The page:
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I resolve that they should shape up

The Baltimore Sun

Here's my problem with New Year's resolutions: I don't want to change. What I really want is for other people to change.

Just being honest here. And truth be told, isn't it more fun - it's certainly easier - to improve other people than one's own self? In this self-serving spirit, here are my New Year's resolutions, for everyone but myself:

Gov. Martin O'Malley and State House Democrats: To declare victory, move on.

Is there any reason to keep squabbling with state education chief Nancy Grasmick? Yes, she tried to grab control of a bunch of city schools when O'Malley was Baltimore mayor (but she was blocked from doing so by the Democratic legislature). Yes, she was allied with Bob Ehrlich, the previous and Republican guv (whom O'Malley defeated in the last election). And yes, the state school board, still dominated by Ehrlich appointees, was guilty of overstepping by renewing her contract almost seven months before it would expire (and by which time O'Malley will have packed it with his appointees).

See a pattern here? O'Malley and the Democrats tend to prevail.

But instead of letting time take care of things, legislative leaders are vowing to spend some of the upcoming session finding a way to either overturn the board's decision or change the way the state school superintendent is hired and fired.

Great, just what we need: to take a position that purposely is shielded from politics - or as much as that's possible - and politicize it.

State House Republicans: To accept defeat, move on.

This lawsuit over the special session? What's the point?

GOP lawmakers were none too pleased to be dragged into special session, especially since the purpose was to commit that most mortal of political sins: raise taxes. Long sessions stretching into the wee hours, backroom deals that they weren't a part of, all sorts of sudden, whiplash-inducing, last-minute changes on which services would be sales-taxed - Health clubs, out! Landscapers, in; no, out! Computer fixers, in! - who can blame them for being unhappy?

But that's the way it works - you either have the votes, or you don't, and the Republicans didn't.

Now, though, they've filed suit to invalidate the session, citing something in the Maryland Constitution that says each chamber of the legislature has to get the approval of the other before adjourning for more than three days. The suit says this clause was violated when the Senate broke for five days during the session without properly getting the House's approval.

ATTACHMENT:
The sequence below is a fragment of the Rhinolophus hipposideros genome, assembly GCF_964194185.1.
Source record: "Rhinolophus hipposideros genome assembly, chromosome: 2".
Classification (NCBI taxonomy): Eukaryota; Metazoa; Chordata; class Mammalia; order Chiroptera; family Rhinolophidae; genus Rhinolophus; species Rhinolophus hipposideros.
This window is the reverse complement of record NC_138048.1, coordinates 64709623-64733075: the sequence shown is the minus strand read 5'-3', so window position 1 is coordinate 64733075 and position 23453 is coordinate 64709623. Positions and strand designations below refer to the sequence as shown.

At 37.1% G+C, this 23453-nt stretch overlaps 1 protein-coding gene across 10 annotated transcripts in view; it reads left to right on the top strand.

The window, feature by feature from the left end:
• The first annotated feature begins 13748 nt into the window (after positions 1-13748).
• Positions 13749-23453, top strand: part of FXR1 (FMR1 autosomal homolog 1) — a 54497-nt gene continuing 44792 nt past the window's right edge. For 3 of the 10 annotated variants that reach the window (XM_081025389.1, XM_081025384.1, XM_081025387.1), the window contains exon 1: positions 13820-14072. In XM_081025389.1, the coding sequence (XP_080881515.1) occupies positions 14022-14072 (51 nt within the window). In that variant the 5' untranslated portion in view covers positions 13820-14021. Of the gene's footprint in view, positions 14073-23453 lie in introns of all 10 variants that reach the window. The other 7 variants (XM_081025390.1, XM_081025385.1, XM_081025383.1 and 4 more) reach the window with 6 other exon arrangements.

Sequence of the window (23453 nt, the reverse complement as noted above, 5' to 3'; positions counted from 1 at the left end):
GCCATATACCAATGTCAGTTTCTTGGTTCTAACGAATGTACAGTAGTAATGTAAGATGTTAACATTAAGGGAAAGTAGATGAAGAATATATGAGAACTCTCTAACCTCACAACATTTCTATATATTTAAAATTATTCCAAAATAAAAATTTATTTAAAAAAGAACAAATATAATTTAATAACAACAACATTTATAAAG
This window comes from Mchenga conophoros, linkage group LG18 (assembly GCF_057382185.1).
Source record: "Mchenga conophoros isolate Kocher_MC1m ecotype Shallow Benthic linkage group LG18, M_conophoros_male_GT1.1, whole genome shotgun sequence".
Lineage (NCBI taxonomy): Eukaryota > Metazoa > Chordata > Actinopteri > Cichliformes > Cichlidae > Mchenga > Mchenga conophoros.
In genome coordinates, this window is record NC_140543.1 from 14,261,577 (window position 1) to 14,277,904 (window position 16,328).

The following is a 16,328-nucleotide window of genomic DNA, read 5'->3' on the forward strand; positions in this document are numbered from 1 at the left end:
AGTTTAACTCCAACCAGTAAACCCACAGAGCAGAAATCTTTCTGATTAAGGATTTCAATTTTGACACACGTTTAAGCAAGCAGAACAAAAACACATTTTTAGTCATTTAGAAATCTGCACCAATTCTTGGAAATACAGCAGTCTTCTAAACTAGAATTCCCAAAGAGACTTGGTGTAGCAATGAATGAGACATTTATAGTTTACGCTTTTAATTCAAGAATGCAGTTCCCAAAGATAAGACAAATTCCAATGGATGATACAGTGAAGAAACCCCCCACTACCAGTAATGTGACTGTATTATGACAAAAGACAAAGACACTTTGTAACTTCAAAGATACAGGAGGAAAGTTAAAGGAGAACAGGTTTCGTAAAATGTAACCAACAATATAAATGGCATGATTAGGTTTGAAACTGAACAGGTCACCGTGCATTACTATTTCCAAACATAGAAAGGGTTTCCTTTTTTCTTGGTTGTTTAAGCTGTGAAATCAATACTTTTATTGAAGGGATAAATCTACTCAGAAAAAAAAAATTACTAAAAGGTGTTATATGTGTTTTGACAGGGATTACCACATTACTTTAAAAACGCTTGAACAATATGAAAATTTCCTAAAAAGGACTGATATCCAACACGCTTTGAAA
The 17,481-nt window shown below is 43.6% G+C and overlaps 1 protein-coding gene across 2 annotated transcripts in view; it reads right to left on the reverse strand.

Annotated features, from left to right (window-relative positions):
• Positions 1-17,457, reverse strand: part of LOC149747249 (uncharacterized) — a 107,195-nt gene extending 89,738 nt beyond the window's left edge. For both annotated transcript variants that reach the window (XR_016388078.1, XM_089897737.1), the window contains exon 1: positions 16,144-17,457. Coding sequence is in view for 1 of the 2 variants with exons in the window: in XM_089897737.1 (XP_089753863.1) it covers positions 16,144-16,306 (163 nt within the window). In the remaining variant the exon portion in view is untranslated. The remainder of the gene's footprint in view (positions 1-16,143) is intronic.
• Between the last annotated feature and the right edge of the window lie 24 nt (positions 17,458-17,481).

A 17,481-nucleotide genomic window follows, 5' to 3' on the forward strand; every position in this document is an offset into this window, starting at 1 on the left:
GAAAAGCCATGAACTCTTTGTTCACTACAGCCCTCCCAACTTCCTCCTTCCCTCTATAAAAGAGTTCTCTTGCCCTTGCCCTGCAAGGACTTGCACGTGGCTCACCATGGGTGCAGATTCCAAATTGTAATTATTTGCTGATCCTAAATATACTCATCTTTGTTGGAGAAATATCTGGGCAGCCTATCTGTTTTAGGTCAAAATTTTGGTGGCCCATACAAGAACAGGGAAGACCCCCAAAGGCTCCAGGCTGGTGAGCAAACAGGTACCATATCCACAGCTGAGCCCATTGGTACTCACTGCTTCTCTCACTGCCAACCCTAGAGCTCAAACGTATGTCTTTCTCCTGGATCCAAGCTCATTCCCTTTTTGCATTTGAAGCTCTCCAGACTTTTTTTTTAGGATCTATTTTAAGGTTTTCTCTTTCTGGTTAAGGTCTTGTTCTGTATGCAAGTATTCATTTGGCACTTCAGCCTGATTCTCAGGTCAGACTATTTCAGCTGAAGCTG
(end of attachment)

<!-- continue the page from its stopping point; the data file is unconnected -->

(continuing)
The Republicans already get to be on the popular side of this issue - the anti-tax one that has many Marylanders enraged and vowing to remember next election year. Why go to court on top of that?

Mayor Sheila Dixon: To come clean.

Dixon's pledge for a cleaner city should start closer to home, and office.

Last year ended with yet another Dixon associate, Ronald Lipscomb, in the crosshairs of the state prosecutor's office. He's the president of Doracon Contracting, whom Dixon has helped in the past - such as in securing city land and tax benefits to develop the east-side housing complex Frankford Estates.

While it's unclear why its offices were raided, Doracon has hired as a subcontractor the now-infamous company Utech, which has had its own share of troubles. Utech employed Dixon's sister, Janice, at a time when Dixon was president of the City Council and voted to award city contracts; its owner, Mildred Boyer, has been indicted on charges of theft, lying on loan documents and filing false tax returns. And then, there's Dale Clark, Dixon's former campaign chairman, who has been charged with failing to file state income tax returns related to money he earned doing work on the council's computers.

All very suspicious and, with Dixon not saying much except to call the investigations a "witch hunt," suspicions tend to grow.

Archbishop Edward F. O'Brien: To make an act of contrition for exiling the Rev. Ray Martin from the three South Baltimore Catholic churches.

Just a month after a warm and welcoming installation ceremony put him in charge of a half-million area Catholics, Baltimore's new archbishop got off to the worst start in recent memory. (Oh, wait, make that the second-worst - I just remembered the Orioles' 0-21 start to the 1988 season.)

O'Brien fired Father Martin and made him apologize for "bringing scandal" to the church. His crime? Allowing an Episcopal priest to participate in a Catholic funeral and hiring a maintenance man with a criminal background. O'Brien might start by looking up the word scandal, under which should be the fact that the church allowed countless priests who had sexually abused children to remain in the fold long after their crimes were known.

Speaking of the Orioles: Where to begin? Even with the extra day that a leap year brings, we're still talking a mere 366 days to fix a team that has had 10 consecutive losing seasons.

Find a shortstop. And a closer. And a power hitter. How about a better steroids dealer - you know, the kind who sells the stuff that makes you better, not worse.

Dump that loser who can't find anything decent to do on the town at night, or, apparently, in his hotel room on the road. Stop raising ticket prices until you start winning. Get a ...

Oh, forget it. We're talking resolutions, not miracles.

The Ravens: Two words, Bill Cowher.

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